Steyer is highly unlikely to win any states let alone the nomination, but he could easily disrupt South Carolina enough so there is not much momentum for any candidate headed into Super Tuesday.
Bloomberg could conceivably win New York and do very well in Texas on Super Tuesday. By very well I mean 15% or better.
Importance of 15% Threshold
Note that 15% keeps popping up in my analysis.
I discussed why in What Are the Odds of No Winner in the Democratic Primaries?
Republicans have winner-take-all rules in some states but the Democrats generally have some sort of proportional allocation, typically with a 15% threshold.
In California, 35% of the votes are statewide, the rest by district.
According to the California Democratic Party 2020 Delegate Selection Overview, the California Delegation will send a total of 495 delegates the Democratic National Convention comprised of 416 Pledged Delegates and 79 Unpledged Delegates.
Of the pledged delegates, 90 are at-large (statewide) delegates. Another 54 are pledged party leaders (mayors, legislators, state officials, etc.) committed to candidates who get at least 15% of the vote.
(90+54)/416 = 35%
Of the pledged delegates, 326 are allocated by district. The 15% rule comes into play, but at the district level.
Let's run the above math based on a hypothetical California poll that has Bernie at 24%, Warren at 21%, and Biden at 20%.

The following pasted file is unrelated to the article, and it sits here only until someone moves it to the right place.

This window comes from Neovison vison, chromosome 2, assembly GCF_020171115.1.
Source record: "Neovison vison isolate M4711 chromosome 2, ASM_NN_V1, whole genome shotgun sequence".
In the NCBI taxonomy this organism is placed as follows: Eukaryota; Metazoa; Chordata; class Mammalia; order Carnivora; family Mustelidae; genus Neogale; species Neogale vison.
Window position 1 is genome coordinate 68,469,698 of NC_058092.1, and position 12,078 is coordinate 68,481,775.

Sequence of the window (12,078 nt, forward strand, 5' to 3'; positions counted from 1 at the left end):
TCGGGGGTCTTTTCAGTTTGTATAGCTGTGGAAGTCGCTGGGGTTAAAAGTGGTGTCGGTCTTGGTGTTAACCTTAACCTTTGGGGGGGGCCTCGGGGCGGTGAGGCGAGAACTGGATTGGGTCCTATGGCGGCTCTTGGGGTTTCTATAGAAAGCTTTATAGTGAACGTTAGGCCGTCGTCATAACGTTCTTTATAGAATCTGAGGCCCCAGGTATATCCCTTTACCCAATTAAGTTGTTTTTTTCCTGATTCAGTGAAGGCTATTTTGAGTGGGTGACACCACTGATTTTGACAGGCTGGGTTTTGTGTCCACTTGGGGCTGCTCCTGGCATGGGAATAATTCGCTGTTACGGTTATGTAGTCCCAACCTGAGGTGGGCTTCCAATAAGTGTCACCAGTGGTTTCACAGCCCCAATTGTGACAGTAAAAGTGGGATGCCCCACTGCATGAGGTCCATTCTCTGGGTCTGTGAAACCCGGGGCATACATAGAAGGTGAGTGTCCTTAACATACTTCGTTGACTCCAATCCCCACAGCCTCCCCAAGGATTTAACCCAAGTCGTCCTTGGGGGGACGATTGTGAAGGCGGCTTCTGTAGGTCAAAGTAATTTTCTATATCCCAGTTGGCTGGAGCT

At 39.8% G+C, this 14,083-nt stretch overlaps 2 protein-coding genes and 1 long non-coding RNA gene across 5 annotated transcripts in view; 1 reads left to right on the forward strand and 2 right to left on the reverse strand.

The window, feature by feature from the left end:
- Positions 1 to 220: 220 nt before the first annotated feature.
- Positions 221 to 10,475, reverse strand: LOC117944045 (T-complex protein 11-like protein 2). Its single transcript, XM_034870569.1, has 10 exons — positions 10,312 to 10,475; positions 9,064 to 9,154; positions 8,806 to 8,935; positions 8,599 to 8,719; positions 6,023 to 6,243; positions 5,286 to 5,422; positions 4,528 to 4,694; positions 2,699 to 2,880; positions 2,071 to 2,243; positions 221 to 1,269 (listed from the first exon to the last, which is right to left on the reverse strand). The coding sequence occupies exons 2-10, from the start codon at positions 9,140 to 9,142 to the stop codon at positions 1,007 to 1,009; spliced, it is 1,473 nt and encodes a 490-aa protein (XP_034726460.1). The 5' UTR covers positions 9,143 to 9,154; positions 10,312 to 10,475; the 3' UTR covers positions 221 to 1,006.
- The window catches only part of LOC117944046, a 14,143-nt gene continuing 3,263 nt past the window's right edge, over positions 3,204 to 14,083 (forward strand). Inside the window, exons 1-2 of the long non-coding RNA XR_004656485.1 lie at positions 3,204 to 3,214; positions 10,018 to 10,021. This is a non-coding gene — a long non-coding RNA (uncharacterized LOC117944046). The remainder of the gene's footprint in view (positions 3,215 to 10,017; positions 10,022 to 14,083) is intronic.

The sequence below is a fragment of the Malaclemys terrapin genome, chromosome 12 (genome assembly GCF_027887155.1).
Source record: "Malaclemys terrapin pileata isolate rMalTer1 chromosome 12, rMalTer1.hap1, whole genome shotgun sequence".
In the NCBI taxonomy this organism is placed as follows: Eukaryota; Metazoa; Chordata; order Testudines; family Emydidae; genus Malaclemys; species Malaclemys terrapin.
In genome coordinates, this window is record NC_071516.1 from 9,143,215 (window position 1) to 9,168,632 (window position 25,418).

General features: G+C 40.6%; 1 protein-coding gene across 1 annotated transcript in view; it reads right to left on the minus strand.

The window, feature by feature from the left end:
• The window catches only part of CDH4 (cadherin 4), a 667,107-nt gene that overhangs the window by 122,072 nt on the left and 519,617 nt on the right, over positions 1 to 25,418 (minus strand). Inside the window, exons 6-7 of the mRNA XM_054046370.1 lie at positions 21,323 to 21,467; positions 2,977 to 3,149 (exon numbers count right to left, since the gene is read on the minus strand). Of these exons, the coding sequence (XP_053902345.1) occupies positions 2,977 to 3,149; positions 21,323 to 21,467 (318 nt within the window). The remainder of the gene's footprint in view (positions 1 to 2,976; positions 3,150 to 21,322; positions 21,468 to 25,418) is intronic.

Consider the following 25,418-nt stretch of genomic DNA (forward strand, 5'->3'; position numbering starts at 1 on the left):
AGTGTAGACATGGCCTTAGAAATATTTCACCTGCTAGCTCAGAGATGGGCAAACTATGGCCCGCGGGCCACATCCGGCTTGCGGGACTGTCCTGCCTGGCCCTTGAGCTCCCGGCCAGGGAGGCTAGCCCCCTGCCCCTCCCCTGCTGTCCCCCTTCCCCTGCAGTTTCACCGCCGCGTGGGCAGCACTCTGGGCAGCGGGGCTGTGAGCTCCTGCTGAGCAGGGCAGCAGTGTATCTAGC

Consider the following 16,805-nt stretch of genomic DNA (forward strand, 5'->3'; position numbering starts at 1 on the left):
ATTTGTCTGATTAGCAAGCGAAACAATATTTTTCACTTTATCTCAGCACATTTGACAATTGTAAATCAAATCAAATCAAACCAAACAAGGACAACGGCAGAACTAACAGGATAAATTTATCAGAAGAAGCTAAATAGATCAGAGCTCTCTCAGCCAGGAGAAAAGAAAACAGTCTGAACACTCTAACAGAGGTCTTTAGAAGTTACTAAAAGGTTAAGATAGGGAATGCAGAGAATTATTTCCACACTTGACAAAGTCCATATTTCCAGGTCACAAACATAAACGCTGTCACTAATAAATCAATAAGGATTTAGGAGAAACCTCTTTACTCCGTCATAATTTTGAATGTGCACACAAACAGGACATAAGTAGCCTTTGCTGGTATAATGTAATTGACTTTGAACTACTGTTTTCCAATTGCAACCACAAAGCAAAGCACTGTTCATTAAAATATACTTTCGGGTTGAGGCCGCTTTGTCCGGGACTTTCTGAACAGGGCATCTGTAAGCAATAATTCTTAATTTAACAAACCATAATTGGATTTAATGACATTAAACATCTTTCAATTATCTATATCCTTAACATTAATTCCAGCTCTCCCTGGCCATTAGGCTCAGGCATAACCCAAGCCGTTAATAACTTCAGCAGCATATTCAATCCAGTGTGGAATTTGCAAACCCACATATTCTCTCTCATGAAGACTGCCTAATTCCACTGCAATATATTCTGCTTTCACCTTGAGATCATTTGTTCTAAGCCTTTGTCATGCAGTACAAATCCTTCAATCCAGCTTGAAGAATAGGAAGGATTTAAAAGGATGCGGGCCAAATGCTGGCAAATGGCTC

I am told the poll is real, but there is no reporting on it that I can find.
California Statewide Math
- 24 + 21 + 20 = 65
- Sanders would get 24/65ths of the statewide delegates (37%)
- Warren would get 21/65ths of the statewide delegates (32%)
- Biden would get 20/65ths of the statewide delegates (31%)
- Sanders would get 33 statewide delegates.
- Warren would get 29 statewide delegates.
- Biden would get 28 statewide delegates.
Those are the statewide allocations.
Pledged Delegate District Math
Sanders would get 24% minimum of 326 district delegates.
Warren would get 21% minimum of 326 district delegates.
Biden would get 20% minimum of 326 district delegates.
Those are approximations for two reasons.
Although there is a 15% minimum, that also applies at the district level. It's possible that Sanders, Warren, or Biden would not get 15% in every district.
It is also possible some candidates get 15% in some districts without hitting the 15% statewide threshold.
Consider the possibility Buttigieg got 15% in half the districts but only 11% statewide. In that case he would get about 7.5% of the 326 or 24 delegates.
Someone is going to "win" but that someone may only have 35-45% of the delegates.
Would that be enough to cause winner bias to kick in?
I don't know. Nor does anyone else. But I doubt it.
Project similar three-way splits across Texas, Illinois, Florida, and New York.
You have no overall winner and thus a "Brokered Convention" even if Bloomberg does not win New York or Warren win Massachusetts.
A brokered convention may seem unlikely, and probably is, but unlikely does not mean zero.
Should it come to a brokered convention, Warren's delegates would likely go to Bernie.
And expect massive howls if Bernie were to have more delegates in round one but lost to Biden when the superdelegates kicked in.
Some say it is too early to be discussing such things, but I would rather discuss this now and throw it away than be in a mad rush to figure everything out at the last minute on Super Tuesday.
Low odds does not mean no odds. I suspect the odds right now are at least 15% and perhaps way higher.
Mike "Mish" Shedlock